The RTP framework is used in a wide range of different scenarios with
no common security requirements. Accordingly, neither SRTP [RFC3711]
nor any other single media security solution or keying mechanism can
be mandated for all uses of RTP. In the absence of a single common
security solution, it is important to consider what mechanisms can be
used to provide strong and interoperable security for each different
scenario where RTP applications are used. This will require analysis
of each class of application to determine the security requirements
for the scenarios in which they are to be used, followed by the
selection of MTI security building blocks for that class of
application, including the desired RTP traffic protection and key
management. A non-exhaustive list of the RTP security options
available at the time of this writing is outlined in [RFC7201]. It
is expected that each class of application will be supported by a
memo describing what security options are mandatory to implement for
that usage scenario.
8. Security Considerations
This entire memo is about mandatory-to-implement security.
Thanks to Ralph Blom, Hannes Tschofenig, Dan York, Alfred Hoenes,
Martin Ellis, Ali Begen, Keith Drage, Ray van Brandenburg, Stephen
Farrell, Sean Turner, John Mattsson, and Benoit Claise for their
10. Informative References
[ISMACryp2] Internet Streaming Media Alliance (ISMA), "ISMA
Encryption and Authentication Version 2.0", November
[RFC0768] Postel, J., "User Datagram Protocol", STD 6, RFC 768,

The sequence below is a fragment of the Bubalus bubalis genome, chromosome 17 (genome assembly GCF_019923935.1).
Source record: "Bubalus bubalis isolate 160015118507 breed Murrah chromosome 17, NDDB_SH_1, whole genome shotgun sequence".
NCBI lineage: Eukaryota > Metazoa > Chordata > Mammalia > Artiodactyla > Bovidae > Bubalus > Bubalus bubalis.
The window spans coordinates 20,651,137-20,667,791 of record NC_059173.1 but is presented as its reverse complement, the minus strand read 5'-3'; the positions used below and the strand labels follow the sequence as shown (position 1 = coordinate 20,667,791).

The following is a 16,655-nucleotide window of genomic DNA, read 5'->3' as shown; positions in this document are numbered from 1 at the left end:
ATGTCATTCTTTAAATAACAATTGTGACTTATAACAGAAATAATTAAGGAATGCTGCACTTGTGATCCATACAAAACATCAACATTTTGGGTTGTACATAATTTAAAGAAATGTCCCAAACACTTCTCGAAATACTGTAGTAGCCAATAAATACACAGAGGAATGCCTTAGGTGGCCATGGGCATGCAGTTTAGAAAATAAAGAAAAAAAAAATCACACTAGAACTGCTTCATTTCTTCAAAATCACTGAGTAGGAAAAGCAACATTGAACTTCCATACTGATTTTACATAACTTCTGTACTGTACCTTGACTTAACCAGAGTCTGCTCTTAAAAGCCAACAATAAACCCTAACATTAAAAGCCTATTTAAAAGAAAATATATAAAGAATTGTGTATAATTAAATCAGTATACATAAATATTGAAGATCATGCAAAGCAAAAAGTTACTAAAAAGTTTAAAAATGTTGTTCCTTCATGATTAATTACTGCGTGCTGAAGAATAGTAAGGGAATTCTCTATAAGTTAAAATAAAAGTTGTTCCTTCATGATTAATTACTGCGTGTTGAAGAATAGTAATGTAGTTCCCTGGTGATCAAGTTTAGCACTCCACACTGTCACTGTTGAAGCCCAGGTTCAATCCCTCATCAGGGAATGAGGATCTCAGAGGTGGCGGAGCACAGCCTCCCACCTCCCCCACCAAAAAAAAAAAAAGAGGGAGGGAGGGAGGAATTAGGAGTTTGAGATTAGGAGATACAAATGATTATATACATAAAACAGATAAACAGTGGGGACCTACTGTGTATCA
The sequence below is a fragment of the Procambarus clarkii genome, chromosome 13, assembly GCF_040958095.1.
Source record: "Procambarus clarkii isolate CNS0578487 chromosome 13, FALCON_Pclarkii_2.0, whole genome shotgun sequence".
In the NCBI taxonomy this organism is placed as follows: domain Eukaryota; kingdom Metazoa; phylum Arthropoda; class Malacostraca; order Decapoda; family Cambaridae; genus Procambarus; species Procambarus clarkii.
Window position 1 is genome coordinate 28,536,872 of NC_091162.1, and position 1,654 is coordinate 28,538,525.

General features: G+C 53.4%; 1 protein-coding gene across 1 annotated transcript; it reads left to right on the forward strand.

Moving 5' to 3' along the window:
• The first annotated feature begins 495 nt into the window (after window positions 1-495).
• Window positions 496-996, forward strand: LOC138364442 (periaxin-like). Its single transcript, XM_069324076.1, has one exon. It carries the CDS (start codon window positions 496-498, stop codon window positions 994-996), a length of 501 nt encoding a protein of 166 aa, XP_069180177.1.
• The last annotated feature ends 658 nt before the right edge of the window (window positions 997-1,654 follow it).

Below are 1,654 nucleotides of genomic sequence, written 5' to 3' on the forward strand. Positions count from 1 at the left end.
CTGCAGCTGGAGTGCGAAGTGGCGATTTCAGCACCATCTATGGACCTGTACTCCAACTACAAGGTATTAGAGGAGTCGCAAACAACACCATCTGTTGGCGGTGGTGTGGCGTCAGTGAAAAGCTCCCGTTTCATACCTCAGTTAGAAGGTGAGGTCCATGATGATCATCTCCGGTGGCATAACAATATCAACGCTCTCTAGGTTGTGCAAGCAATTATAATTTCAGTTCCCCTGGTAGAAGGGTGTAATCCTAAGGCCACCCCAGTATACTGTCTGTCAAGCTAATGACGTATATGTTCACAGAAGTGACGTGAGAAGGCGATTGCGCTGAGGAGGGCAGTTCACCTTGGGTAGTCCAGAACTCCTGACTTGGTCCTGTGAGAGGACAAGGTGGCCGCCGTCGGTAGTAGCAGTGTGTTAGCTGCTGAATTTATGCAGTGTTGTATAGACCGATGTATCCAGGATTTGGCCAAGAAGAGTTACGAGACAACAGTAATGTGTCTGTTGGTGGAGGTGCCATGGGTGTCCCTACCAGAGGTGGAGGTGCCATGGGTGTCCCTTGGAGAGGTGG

[RFC0793] Postel, J., "Transmission Control Protocol", STD 7, RFC
793, September 1981.
[RFC3365] Schiller, J., "Strong Security Requirements for Internet
Engineering Task Force Standard Protocols", BCP 61, RFC
3365, August 2002.
[RFC3550] Schulzrinne, H., Casner, S., Frederick, R., and V.
Jacobson, "RTP: A Transport Protocol for Real-Time
Applications", STD 64, RFC 3550, July 2003.
[RFC3711] Baugher, M., McGrew, D., Naslund, M., Carrara, E., and
K. Norrman, "The Secure Real-time Transport Protocol
(SRTP)", RFC 3711, March 2004.
[RFC4340] Kohler, E., Handley, M., and S. Floyd, "Datagram
Congestion Control Protocol (DCCP)", RFC 4340, March
[RFC4585] Ott, J., Wenger, S., Sato, N., Burmeister, C., and J.
Rey, "Extended RTP Profile for Real-time Transport
Control Protocol (RTCP)-Based Feedback (RTP/AVPF)", RFC
4585, July 2006.
[RFC4614] Duke, M., Braden, R., Eddy, W., and E. Blanton, "A
Roadmap for Transmission Control Protocol (TCP)
Specification Documents", RFC 4614, September 2006.
[RFC5479] Wing, D., Fries, S., Tschofenig, H., and F. Audet,
"Requirements and Analysis of Media Security Management
Protocols", RFC 5479, April 2009.
[RFC7201] Westerlund, M. and C. Perkins, "Options for Securing RTP
Sessions", RFC 7201, April 2014.
[RTSP] Schulzrinne, H., Rao, A., Lanphier, R., Westerlund, M.,
and M. Stiemerling, "Real Time Streaming Protocol 2.0
(RTSP)", Work in Progress, February 2014.
3GPP, "Multimedia Broadcast/Multicast Service (MBMS);
Protocols and codecs", 3GPP TS 26.346 10.7.0, March
[WebRTC-SEC] Rescorla, E., "WebRTC Security Architecture", Work in
Progress, February 2014.
University of Glasgow
School of Computing Science
Glasgow G12 8QQ
Kista SE-164 80